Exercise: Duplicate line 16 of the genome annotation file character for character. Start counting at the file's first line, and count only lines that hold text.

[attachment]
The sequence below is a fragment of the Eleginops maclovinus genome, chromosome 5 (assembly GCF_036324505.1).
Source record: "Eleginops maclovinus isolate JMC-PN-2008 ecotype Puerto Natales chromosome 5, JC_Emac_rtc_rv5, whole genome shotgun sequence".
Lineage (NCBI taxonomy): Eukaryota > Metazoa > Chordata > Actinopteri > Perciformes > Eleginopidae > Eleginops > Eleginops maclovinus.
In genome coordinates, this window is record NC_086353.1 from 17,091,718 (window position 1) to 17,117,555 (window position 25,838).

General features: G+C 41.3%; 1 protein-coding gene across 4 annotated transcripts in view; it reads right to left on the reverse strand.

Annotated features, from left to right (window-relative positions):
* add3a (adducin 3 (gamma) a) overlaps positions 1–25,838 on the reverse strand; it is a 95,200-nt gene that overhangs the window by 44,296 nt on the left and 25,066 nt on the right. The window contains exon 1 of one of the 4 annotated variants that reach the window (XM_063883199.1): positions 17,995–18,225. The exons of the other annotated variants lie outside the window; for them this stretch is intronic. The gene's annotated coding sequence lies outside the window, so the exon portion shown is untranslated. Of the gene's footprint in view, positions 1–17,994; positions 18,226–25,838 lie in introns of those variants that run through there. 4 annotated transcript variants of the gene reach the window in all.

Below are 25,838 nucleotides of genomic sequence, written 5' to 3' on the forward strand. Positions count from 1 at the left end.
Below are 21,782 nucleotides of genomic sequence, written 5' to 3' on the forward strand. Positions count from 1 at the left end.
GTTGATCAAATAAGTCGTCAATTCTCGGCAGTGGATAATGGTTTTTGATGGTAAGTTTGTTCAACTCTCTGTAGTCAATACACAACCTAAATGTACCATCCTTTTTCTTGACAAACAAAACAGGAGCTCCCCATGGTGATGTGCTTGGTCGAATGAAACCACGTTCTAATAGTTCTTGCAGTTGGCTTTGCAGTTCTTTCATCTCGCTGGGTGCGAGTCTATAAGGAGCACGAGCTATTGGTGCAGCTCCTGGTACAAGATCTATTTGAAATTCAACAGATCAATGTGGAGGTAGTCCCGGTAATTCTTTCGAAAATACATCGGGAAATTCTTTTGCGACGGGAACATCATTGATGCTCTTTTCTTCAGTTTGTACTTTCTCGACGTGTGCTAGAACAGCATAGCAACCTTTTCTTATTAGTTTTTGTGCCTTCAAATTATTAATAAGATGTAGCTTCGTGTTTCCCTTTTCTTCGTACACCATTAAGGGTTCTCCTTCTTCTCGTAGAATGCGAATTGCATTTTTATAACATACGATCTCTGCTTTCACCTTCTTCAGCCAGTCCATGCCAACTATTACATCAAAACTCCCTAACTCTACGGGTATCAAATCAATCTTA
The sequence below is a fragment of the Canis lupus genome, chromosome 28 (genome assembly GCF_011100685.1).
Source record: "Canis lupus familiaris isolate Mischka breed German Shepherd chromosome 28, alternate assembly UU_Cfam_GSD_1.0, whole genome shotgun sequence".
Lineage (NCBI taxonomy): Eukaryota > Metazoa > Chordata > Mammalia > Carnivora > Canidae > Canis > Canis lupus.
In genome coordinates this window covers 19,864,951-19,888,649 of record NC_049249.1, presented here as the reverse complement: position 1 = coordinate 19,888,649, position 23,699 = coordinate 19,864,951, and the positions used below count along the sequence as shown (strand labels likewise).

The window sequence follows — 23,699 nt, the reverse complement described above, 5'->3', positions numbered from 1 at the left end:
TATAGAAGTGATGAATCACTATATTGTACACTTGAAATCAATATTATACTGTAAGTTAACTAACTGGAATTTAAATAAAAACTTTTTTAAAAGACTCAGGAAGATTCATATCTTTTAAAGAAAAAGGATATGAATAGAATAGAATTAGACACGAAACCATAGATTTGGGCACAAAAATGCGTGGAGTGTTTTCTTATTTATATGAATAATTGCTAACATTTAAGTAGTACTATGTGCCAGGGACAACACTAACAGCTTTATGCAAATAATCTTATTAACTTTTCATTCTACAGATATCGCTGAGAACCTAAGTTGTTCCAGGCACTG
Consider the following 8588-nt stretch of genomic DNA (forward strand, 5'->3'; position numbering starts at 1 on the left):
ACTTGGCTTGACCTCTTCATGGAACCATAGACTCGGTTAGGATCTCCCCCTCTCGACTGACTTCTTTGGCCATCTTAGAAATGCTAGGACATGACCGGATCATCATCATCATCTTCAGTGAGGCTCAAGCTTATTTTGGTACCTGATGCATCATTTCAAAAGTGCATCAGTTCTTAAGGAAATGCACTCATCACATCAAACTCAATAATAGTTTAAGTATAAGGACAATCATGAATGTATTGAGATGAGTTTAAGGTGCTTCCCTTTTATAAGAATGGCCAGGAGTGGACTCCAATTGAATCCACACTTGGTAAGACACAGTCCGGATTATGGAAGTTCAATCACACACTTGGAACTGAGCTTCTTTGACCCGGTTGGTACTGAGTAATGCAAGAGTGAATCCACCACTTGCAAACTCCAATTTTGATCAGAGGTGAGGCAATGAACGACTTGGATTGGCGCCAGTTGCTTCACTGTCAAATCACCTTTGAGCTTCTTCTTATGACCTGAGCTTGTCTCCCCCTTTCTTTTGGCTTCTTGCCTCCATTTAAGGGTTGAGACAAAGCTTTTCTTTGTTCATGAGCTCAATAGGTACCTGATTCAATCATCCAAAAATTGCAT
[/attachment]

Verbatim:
TATAGAAGTGATGAATCACTATATTGTACACTTGAAATCAATATTATACTGTAAGTTAACTAACTGGAATTTAAATAAAAACTTTTTTAAAAGACTCAGGAAGATTCATATCTTTTAAAGAAAAAGGATATGAATAGAATAGAATTAGACACGAAACCATAGATTTGGGCACAAAAATGCGTGGAGTGTTTTCTTATTTATATGAATAATTGCTAACATTTAAGTAGTACTATGTGCCAGGGACAACACTAACAGCTTTATGCAAATAATCTTATTAACTTTTCATTCTACAGATATCGCTGAGAACCTAAGTTGTTCCAGGCACTG